I just don’t buy that our attention spans are whittled down to zero and all of the rest of this stuff. I don’t know, I don’t feel particularly extraordinary, and I still read books. Did anybody ever read 100 books a year? There was always that one guy in high school. But as soon as electronic media existed, as soon as television existed, the central role of these things started to go away. Maybe just more evident now with digital media but it doesn’t feel any different to me. I mean, what do we talk about on digital media? We talk about other writing. So what’s the problem exactly?
I hope this works. I’m glad to see someone innovating with the advantages of being established, and if it works it’ll be an amazing thing for everyone else.
Part of it comes down to the business of publishing not responding to this stuff. We had a story — I drew the short straw so I wrote it — that was on Matter yesterday asking “Why are we doing this?”
It really just comes down to the fact that something needed to be done, and it seems like the writers are doing it, just like the musicians did it when the business model of the recording industry changed, and just like the visual artists did it around galleries, and just like the photographers did it in 2000/2001 when the agencies started changing their business model to the great disadvantage of photographers and started to make that career almost impossible as a business proposition.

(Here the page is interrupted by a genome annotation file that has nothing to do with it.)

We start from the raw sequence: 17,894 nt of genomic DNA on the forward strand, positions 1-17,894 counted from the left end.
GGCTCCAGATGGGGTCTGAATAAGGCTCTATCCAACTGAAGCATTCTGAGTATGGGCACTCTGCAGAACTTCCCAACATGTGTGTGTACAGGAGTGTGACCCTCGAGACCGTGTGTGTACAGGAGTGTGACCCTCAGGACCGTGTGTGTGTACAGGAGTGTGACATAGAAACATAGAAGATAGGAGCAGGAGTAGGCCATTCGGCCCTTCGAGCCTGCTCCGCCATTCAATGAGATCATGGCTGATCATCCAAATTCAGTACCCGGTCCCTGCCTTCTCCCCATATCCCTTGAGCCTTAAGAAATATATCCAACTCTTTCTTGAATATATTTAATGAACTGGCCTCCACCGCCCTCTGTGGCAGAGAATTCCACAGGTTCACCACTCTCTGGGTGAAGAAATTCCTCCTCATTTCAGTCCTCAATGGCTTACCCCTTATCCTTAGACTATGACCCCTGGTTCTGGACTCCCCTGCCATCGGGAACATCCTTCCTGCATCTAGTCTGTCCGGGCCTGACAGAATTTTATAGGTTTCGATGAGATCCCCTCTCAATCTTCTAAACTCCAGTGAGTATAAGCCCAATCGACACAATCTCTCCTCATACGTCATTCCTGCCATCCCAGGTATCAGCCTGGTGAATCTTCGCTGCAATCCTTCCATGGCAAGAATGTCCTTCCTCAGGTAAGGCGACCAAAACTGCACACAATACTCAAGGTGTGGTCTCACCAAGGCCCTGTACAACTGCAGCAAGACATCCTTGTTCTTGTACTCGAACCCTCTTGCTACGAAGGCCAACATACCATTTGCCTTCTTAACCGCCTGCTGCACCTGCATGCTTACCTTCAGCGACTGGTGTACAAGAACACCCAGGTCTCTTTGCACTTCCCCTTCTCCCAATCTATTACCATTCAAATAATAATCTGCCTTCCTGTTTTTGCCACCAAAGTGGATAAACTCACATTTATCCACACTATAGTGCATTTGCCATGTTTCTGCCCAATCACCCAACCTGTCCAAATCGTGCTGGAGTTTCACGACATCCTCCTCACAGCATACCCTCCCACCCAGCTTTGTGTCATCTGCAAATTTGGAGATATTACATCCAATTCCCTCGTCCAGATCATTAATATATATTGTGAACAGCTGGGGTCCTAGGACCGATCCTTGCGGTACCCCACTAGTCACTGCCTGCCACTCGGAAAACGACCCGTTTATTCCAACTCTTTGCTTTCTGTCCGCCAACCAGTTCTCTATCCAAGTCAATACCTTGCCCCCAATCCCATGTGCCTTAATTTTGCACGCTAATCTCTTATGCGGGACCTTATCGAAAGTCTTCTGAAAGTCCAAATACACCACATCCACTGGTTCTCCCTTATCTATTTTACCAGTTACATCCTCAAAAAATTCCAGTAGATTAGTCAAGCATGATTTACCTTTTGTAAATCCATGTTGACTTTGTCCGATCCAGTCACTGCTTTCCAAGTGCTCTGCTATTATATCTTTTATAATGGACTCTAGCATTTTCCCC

Our question isn’t ‘why is it always people on the creative side that have to push these gigantic institutions that even now still have comparatively enormous budgets’, but ‘why are we doing all of this work when they could go and for, what would be considered a couple of months lunch bill for them, try to do some research and development?’
I mean, in some ways, if you applied what’s happening in publishing to any other industry, every CEO would be fired the next day. Cars or soap or furniture or real estate or anything — if you just sat there and said ‘Our customers must just be stupid because they’re not buying our things anymore,’ you’d just fire the guy.